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Amazon Rainforest Frogs

Amazon Rainforest frogs, like the poison dart frogs, are as synonymous with the Amazon as macaws, jaguar, and monkeys. The humid and hot environment provides an ideal climate for amphibians and the Amazon is full of frog diversity. Unfortunately, frog diversity is declining worldwide. Because the rainforests contain the highest number of species, it is the tropics that are hardest hit. The cause of the decline is attributed to factors affecting tropical biodiversity as a whole, including habitat change, climate change, and introduced species. The following page is about a few of the many Amazon Rainforest frogs you may find on Amazon tours.

Map Tree Frog

Map tree frogs vary a great deal in colour and pattern. These frogs live in trees and occur over a wide range of habitats. Adult frogs are unable to quickly escape predators and rely on other forms of defense like playing dead, puffing up to make it hard for a predator to eat the frog, emitting an odour, or emptying their bladder. Male Map Tree Frogs can be heard calling in vegetation above water.

Atelopus

Atelopus are actually regarded as toads based on their rougher looking skin and their classification in the Bufonidae, although, there is no scientific difference between frogs and toads and the famed Golden Frog (Atelopus zeteki) of central America belongs to this genus. These frogs are diurnal and scout the forest floor looking for food. You can read more about these in our Amazon amphibians article.

Clown Tree Frog

These magnificently coloured frogs live in the Amazon Basin. They can be found at night on vegetation near bodies of water and are most commonly found in forest clearings. There are no major threats to this species and populations appear to be stable.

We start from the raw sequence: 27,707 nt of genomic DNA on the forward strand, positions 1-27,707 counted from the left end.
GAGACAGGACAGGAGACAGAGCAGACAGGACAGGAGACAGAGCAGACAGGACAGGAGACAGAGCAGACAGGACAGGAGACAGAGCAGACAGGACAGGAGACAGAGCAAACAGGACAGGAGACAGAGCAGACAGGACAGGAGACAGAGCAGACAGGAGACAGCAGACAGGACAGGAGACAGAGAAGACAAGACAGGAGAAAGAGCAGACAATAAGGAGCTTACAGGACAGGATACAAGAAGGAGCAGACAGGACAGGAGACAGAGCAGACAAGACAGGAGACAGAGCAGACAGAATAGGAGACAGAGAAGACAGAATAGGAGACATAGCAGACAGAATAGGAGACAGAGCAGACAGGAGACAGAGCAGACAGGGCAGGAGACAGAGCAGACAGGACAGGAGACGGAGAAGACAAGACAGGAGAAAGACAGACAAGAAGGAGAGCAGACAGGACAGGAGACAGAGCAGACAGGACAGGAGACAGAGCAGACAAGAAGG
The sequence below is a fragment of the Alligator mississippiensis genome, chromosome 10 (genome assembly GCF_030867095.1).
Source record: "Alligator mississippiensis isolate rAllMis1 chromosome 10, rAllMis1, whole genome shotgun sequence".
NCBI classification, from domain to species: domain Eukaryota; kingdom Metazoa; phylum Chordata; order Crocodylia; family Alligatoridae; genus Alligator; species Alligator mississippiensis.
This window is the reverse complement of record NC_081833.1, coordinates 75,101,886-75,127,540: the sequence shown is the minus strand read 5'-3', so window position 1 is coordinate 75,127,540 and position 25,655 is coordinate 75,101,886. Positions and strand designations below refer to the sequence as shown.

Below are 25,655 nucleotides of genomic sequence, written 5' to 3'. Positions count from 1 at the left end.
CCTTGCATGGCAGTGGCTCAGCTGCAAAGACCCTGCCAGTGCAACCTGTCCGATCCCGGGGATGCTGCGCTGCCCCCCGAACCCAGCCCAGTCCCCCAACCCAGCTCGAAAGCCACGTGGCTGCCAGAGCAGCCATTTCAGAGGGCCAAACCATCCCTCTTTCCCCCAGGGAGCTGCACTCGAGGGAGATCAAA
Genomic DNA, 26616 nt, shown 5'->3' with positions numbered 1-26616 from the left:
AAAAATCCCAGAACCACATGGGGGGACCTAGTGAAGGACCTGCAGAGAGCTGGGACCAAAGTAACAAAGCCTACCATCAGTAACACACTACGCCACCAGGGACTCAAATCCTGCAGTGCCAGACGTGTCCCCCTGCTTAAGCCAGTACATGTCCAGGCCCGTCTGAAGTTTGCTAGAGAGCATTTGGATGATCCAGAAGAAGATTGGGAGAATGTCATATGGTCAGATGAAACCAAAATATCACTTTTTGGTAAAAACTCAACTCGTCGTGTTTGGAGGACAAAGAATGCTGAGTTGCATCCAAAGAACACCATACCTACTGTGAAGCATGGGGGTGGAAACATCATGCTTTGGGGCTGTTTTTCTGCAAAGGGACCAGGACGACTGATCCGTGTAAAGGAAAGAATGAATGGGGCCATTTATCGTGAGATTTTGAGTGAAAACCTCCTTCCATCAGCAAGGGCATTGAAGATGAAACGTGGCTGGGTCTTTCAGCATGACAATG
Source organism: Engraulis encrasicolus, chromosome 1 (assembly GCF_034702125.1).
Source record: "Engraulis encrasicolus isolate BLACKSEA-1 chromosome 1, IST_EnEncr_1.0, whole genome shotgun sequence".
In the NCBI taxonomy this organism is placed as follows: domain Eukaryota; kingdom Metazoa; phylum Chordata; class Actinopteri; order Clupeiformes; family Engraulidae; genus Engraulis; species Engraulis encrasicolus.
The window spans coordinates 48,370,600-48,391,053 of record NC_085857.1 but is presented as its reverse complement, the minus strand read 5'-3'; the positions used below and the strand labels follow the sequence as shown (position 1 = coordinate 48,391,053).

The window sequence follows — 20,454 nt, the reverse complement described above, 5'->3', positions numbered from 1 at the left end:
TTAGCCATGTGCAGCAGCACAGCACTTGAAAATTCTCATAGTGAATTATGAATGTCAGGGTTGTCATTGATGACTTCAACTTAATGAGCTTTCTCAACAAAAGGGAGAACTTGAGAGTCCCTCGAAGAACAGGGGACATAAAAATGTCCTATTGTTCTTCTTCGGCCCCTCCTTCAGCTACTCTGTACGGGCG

Flat Headed Bromeliad Frog

These frogs are found in the sub canopy and are most often found on tree branches. They lay their eggs in bromeliads, which collect forest water. Flat headed bromeliad frogs are widespread and there are no major threats.

Smokey Jungle Frog

Smokey Jungle Frog
Photo by Brian Gratwicke on Flickr

These are large frogs and the larger females can reach around 190 mm. Big frogs have big tadpoles and the tadpoles of this species reach about 85 mm across. Smokey Jungle Frogs can live for 15 years and are strictly nocturnal. For defense, the frogs secrete a large quantity of mucus, which is both slippery and toxic. Like most large frogs, the adults are opportunists eating most things that can fit in their enormous mouths. Adults are eaten by large predators including coatimundis, snakes, and caimans.

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